Blake pointed out that NASA Johnson Space Center and UHCL recently signed a memorandum of understanding reiterating their relationship “to work together on behalf of students, scientists, faculty, our country and a world that will depend on future generations being better prepared to explore, learn from, develop and protect our universe.”

She also stressed the importance of “bi-directionally beneficial partnerships” with city mayors, community college chancellors, ISD superintendents, principals and teachers, chambers of commerce, city and regional economic development corporations, businesses and agency leaders, noting the close relationship the university has with Pearland Mayor Tom Reid and other Pearland leaders because of the creation of UHCL Pearland.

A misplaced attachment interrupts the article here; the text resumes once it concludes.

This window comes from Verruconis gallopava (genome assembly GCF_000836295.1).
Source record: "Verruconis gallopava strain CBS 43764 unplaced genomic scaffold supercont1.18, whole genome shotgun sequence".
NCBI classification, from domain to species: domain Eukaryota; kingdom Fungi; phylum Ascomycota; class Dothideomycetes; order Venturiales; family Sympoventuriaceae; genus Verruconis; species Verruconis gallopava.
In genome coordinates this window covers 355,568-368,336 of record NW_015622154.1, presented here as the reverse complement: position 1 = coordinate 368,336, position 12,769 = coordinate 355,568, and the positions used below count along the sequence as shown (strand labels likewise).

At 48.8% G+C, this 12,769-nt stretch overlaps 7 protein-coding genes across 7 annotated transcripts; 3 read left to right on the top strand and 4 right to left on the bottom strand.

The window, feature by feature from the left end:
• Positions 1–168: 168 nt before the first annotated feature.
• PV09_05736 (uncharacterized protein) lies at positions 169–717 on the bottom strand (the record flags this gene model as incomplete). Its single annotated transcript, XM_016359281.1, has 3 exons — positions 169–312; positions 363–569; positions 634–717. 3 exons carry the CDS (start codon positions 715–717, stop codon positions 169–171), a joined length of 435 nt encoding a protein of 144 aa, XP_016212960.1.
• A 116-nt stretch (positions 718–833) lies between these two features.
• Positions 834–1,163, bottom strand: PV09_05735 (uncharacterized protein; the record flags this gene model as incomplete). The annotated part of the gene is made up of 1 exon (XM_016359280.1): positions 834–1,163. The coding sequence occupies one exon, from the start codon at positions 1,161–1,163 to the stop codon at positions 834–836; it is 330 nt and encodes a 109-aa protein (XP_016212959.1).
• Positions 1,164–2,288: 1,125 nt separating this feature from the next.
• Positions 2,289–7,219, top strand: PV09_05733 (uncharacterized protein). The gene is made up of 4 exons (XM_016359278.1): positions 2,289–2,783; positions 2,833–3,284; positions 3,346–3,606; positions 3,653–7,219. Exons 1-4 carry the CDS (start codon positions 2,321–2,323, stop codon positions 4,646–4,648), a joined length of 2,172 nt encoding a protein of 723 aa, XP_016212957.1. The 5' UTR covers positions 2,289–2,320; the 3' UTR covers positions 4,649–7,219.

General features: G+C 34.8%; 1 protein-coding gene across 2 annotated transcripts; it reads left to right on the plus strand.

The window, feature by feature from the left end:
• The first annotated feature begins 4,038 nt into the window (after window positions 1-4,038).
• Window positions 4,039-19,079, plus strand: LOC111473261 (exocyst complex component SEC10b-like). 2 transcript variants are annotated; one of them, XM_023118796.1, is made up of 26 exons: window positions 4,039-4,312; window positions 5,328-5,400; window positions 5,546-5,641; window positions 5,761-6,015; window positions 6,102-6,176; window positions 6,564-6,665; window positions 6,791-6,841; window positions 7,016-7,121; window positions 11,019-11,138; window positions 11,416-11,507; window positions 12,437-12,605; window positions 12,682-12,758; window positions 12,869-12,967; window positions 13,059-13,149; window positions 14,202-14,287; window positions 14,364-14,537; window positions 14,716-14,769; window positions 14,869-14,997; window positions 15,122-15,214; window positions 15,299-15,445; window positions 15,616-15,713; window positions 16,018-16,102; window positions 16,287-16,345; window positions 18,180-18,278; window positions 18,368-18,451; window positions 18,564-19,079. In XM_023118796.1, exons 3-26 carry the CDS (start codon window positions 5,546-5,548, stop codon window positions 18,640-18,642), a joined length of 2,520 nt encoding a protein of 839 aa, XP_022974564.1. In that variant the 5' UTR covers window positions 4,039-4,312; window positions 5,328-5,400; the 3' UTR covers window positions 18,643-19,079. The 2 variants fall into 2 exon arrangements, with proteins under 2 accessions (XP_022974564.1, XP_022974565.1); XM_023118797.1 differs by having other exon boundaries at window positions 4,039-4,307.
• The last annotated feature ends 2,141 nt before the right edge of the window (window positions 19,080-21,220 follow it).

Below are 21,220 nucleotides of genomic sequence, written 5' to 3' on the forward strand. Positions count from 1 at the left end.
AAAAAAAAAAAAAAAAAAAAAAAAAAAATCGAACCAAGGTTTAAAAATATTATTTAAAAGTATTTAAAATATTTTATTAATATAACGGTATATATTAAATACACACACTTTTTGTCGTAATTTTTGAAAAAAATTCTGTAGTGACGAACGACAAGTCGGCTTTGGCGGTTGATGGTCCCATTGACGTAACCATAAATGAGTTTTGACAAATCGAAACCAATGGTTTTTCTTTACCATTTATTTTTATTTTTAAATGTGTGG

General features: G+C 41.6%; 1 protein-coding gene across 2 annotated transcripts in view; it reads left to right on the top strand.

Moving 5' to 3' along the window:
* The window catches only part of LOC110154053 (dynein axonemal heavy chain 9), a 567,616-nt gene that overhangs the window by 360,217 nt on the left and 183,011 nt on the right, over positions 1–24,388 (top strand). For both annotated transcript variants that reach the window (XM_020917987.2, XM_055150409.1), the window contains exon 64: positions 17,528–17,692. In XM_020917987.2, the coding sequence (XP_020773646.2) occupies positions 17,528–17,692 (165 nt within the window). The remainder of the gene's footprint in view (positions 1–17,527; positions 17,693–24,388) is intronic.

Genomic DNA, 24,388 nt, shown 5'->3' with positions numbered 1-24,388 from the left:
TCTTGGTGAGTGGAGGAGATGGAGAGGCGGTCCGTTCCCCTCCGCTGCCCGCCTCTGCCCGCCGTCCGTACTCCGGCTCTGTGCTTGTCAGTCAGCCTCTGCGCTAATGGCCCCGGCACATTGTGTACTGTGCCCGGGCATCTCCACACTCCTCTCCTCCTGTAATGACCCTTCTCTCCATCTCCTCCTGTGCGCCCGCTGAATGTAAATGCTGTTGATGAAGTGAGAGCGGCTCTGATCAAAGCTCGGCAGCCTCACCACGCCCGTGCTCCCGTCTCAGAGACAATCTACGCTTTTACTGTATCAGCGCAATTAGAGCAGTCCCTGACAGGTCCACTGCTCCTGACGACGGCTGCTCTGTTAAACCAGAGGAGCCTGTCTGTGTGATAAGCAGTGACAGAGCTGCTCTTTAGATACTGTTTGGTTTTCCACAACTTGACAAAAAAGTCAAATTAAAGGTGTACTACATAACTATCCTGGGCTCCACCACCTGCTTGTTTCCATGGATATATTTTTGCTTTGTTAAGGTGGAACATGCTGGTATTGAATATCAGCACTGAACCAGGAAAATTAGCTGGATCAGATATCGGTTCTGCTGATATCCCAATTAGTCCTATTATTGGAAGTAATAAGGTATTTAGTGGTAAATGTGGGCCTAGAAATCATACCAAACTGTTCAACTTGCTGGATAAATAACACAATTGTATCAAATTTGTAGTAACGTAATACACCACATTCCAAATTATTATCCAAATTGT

“UH-Clear Lake’s present-day faculty, staff, students and alumni, grounded in the legacy of our original purpose, have an ongoing commitment to determining what it means to prepare students for a world that is rapidly changing … a world – no, a universe – with emerging new understandings, shifting roles and relationships, and evolving career opportunities – all amidst never-ending new discoveries and new inventions,” she said.


She highlighted the university’s jump in the U.S. News & World Report’s recently announced 2020 rankings where the university tied at number 43, jumping 20 places in the rankings since 2018. She also noted UHCL’s record enrollment in fall 2018 and again in fall 2019, and included an invitation to prospective students: “If you have the desire for meaningful opportunities on a diverse, inclusive campus, in order to learn to make better decisions, to solve problems more effectively, to become more competent, caring and confident in your future roles in the world, our faculty and staff say, ‘Access Granted.’”